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Epidemiological modelling of routine use of low dose aspirin for the primary prevention of coronary heart disease and stroke in those aged ⩾70
  1. Mark R Nelson,
  2. Danny Liew,
  3. Melanie Bertram,
  4. Theo Vos

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Objective:
To investigate the routine use of low dose aspirin in people aged ⩾70 without overt cardiovascular disease.

Design:
Epidemiological modelling in a hypothetical population.

Setting:
Reference populations of men and women in the year 2000 from the state of Victoria, Australia.

Subjects:
10 000 men and 10 000 women aged 70–74 with no cardiovascular disease.

Main outcome measures:
First ever myocardial infarction or unstable angina, ischaemic or haemorrhagic stroke, and major gastrointestinal haemorrhage. Health adjusted years of life lived.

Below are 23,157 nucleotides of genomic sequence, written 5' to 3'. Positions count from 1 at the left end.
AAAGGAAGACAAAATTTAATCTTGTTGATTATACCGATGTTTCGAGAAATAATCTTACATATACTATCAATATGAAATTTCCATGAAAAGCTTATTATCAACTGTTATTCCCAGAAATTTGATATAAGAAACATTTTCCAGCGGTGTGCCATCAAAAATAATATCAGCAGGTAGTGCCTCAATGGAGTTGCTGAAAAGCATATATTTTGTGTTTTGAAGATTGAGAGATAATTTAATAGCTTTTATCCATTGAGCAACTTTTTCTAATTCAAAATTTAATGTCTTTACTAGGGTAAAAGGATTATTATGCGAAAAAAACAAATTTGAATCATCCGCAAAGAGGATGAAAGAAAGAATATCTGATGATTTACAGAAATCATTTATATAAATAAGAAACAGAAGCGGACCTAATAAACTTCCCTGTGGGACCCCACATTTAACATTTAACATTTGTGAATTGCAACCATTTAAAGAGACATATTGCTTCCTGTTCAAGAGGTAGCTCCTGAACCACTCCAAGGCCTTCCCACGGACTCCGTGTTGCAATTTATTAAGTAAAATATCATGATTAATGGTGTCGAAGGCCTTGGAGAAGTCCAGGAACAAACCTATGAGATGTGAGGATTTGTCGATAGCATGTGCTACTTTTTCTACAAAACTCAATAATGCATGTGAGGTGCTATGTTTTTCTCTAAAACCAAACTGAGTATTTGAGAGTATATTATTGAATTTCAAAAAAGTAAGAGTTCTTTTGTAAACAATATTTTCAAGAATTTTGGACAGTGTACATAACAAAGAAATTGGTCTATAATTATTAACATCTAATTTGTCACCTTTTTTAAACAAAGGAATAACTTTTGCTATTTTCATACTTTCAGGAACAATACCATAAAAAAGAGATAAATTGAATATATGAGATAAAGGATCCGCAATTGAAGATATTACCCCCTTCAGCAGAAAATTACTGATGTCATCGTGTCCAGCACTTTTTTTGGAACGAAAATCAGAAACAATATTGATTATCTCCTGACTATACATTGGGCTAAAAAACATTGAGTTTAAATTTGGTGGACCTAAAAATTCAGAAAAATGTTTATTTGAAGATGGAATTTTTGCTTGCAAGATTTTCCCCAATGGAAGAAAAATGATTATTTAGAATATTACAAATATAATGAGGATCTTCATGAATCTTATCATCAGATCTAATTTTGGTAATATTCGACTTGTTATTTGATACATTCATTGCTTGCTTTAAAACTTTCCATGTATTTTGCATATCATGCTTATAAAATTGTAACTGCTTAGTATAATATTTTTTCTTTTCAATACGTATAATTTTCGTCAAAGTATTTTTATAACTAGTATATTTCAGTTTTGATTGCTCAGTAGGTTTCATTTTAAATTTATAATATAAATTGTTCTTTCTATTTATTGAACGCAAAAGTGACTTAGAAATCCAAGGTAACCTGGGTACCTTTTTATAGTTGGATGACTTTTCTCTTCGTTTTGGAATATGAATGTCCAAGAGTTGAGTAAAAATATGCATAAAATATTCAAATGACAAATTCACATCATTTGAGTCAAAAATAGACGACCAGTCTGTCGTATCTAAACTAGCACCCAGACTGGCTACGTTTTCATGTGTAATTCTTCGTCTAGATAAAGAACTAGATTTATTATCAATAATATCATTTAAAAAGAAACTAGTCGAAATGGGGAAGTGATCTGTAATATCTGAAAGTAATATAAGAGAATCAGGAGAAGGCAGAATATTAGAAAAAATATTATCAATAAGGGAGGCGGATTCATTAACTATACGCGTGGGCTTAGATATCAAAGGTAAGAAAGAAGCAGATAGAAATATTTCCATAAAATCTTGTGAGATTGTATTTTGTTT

Results:
The proportional benefit gained from the use of low dose aspirin by the prevention of myocardial infarctions (−389 in men, −321 in women) and ischaemic stroke (−19 in men and −35 in women) is offset by excess gastrointestinal (499 in men, 572 in women) and intracranial (76 in men, 54 in women) bleeding. The results in health adjusted years of life lived (which take into account length and quality of life) are equivocal for aspirin causing net harm or net benefit.

Conclusion:
Epidemiological modelling suggests that any benefits of low dose aspirin on risk of cardiovascular disease in people aged ⩾70 are offset by adverse events. These findings are tempered by wide confidence intervals, indicating that the overall outcome could be beneficial or adverse.

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